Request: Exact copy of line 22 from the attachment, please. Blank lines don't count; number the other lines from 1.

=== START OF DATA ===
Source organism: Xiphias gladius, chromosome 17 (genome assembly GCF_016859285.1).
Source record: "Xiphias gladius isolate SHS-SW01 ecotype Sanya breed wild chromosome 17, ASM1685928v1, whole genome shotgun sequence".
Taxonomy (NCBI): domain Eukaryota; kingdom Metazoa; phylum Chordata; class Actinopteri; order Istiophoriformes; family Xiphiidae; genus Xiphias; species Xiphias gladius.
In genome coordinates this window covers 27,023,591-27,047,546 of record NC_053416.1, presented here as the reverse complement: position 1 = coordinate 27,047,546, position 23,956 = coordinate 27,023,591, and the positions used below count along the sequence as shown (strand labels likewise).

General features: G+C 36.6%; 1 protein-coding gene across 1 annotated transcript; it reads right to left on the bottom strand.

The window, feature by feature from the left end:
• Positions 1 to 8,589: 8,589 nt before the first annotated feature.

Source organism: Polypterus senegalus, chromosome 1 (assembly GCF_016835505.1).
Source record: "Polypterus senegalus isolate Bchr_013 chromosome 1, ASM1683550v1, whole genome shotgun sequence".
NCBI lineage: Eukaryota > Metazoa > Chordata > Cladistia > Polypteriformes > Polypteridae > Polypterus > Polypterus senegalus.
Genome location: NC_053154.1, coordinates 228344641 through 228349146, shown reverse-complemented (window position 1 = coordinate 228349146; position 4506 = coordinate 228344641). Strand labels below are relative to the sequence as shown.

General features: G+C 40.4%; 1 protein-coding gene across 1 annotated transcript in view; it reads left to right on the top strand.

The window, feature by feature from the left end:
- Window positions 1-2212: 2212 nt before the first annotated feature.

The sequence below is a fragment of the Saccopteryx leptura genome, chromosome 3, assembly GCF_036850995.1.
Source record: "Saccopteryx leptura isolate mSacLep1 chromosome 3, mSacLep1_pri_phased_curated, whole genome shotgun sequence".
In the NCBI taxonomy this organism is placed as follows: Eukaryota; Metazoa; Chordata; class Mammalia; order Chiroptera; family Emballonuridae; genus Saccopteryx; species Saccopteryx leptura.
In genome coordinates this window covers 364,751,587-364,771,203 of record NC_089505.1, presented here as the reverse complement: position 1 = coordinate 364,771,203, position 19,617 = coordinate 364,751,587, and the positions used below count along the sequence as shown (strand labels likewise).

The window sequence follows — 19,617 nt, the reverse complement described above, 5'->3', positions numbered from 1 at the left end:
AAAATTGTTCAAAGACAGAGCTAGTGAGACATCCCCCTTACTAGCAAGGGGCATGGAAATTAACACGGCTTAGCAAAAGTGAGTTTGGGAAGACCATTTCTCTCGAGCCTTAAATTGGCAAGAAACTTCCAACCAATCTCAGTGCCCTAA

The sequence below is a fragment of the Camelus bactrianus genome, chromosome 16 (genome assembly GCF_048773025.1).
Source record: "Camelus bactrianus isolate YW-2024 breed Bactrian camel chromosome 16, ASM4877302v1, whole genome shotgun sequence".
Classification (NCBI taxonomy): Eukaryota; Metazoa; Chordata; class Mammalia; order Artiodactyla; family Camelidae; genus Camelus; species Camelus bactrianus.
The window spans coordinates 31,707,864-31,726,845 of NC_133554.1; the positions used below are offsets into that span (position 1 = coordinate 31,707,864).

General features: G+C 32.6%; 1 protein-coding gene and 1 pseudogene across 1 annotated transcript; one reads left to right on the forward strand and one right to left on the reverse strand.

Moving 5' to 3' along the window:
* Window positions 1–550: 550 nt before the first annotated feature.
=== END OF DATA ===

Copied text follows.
Source record: "Camelus bactrianus isolate YW-2024 breed Bactrian camel chromosome 16, ASM4877302v1, whole genome shotgun sequence".